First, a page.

Is boiled chicken good for dogs with pancreatitis?
Boiled chicken is one of the safest and best foods for dogs with canine pancreatitis. This is a food choice you can offer your dog with confidence. You should try plain boiled chicken breast before you introduce any of the recipes above. Your dog should be able to digest this food easily.
Are potatoes good for dogs with pancreatitis?
Sweet potatoes are another good food for canine pancreatitis. Sweet potatoes are high in fiber and low in fat, making them an excellent choice for healthy nutrition. If you combine sweet potatoes and salmon, your dog will have a perfect meal that is high in protein and fiber, without increasing his fat consumption.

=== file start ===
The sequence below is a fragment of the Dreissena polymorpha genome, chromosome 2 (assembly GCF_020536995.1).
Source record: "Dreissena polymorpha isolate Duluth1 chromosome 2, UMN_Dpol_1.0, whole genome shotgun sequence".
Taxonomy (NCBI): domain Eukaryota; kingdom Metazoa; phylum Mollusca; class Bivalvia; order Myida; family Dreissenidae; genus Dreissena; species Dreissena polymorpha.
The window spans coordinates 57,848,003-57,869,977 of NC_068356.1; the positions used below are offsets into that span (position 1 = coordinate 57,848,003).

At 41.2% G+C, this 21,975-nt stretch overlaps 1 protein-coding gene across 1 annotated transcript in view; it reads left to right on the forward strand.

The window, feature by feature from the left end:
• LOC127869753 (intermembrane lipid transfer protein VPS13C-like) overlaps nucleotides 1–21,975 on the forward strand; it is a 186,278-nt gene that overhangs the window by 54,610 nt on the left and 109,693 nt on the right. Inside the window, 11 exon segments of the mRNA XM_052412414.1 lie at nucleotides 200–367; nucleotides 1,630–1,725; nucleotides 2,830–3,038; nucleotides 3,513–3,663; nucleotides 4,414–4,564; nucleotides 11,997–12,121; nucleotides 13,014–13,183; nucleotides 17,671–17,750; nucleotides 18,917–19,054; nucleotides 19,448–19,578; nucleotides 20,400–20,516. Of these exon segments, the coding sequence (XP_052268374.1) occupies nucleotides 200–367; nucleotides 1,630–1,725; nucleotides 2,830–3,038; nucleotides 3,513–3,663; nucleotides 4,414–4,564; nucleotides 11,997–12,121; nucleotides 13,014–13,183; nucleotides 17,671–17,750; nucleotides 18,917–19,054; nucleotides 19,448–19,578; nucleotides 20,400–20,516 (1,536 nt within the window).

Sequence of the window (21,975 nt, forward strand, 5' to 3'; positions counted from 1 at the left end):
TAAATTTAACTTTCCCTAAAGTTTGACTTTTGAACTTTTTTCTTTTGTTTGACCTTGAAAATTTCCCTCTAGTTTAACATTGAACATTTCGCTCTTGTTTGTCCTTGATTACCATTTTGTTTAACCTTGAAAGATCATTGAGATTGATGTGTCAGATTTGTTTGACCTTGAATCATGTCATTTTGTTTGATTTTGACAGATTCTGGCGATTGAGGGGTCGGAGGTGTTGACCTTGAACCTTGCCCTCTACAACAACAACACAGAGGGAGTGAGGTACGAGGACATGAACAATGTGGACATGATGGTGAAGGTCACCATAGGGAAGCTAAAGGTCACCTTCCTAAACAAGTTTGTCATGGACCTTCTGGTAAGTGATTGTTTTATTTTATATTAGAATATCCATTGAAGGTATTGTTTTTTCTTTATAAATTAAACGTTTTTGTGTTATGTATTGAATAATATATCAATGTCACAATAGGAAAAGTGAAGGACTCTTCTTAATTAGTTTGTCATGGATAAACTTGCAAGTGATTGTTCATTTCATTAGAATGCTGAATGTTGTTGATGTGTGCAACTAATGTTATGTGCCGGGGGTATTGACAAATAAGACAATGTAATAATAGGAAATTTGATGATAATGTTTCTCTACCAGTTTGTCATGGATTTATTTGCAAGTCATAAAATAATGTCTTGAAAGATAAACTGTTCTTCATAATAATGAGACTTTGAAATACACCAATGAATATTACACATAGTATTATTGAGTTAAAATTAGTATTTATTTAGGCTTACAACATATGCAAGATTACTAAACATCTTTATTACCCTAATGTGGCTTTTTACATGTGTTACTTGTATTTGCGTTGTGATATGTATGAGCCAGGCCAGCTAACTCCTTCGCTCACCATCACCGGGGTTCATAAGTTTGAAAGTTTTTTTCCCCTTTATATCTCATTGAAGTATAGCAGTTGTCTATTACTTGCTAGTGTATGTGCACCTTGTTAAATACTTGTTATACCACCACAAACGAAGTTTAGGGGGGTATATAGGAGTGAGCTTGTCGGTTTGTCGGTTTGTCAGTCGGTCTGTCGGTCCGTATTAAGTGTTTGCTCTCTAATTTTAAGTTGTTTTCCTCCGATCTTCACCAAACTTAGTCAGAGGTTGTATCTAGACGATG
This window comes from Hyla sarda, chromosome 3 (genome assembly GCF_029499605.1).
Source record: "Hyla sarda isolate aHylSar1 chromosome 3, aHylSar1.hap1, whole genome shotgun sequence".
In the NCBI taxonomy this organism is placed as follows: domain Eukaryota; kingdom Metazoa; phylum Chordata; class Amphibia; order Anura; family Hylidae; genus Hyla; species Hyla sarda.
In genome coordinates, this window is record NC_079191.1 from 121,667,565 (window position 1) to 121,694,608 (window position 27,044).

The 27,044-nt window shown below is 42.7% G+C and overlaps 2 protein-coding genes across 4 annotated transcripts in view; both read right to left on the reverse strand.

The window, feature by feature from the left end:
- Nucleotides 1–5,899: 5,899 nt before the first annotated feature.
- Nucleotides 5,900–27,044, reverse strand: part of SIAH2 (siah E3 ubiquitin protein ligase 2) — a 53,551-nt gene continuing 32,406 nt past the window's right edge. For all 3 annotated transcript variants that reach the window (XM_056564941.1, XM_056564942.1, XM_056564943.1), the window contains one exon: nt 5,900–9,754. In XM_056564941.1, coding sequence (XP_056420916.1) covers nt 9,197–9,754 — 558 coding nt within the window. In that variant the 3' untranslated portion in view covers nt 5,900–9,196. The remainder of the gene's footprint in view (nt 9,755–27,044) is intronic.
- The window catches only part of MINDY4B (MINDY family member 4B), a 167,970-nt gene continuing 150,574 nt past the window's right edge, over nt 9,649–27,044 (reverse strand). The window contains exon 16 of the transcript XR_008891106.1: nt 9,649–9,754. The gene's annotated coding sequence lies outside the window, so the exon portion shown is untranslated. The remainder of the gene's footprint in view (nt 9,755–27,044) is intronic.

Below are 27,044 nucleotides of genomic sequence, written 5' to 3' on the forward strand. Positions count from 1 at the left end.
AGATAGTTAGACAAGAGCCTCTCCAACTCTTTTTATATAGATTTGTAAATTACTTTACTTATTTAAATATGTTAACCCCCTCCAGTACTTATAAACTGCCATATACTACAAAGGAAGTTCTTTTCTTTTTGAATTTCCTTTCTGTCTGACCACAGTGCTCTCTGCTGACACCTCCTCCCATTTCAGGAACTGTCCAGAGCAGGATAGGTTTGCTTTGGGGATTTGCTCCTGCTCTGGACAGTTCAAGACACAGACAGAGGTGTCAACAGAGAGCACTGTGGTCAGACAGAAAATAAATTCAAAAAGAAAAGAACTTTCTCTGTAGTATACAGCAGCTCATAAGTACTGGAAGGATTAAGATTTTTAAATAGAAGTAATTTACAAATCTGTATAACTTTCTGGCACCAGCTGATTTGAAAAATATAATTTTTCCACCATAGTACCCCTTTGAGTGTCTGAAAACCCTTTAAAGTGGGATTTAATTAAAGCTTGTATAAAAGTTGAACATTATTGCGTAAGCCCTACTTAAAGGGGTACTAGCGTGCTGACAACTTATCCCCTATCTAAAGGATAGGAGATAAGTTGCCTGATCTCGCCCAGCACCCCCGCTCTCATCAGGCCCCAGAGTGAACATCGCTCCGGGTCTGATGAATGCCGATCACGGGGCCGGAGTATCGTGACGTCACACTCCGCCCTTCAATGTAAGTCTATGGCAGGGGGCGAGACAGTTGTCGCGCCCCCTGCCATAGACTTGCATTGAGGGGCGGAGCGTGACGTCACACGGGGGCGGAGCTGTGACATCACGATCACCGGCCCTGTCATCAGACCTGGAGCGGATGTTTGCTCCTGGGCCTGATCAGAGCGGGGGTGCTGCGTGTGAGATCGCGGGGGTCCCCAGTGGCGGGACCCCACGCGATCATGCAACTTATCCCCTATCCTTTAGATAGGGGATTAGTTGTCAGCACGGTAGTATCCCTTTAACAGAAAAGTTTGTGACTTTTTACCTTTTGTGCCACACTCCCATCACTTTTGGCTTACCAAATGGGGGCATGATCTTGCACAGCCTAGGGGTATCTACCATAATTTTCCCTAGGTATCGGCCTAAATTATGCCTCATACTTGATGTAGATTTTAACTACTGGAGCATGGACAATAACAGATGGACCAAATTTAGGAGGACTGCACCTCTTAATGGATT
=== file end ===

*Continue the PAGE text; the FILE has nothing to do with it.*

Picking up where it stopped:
Are carrots OK for dogs with pancreatitis?
When your dog is diagnosed with pancreatitis, carrots are one of the best foods for him to snack on, and they can be included in some of the recipes above. Carrots are low in calories and fat but offer beneficial vitamins and minerals that are healthy for a dog’s digestive system. Your vet should OK carrots, especially if they are cooked.
How can dogs with pancreatitis eat?
In its acute stage, pancreatitis may prevent a dog from eating normally. If your dog cannot eat at first, he will likely be hospitalized and given IV therapy until he begins to recover. After he starts to heal, you can introduce foods like white rice, boiled chicken breast, barley, carrots, and sweet potatoes. Be sure to monitor your dog’s symptoms, and take him to the vet if he begins to show signs of a pancreatic attack.
Protect Your Dog’s Digestive Health
Although canine pancreatitis is undoubtedly a serious condition, it can be managed effectively in most dogs. Your vet will treat your dog’s condition with IV medications. When your dog goes home from the vet, it is important to monitor his condition and follow the instructions of your vet for diet and medication. With aggressive treatment, your dog can recover fully and go on to live a healthy life.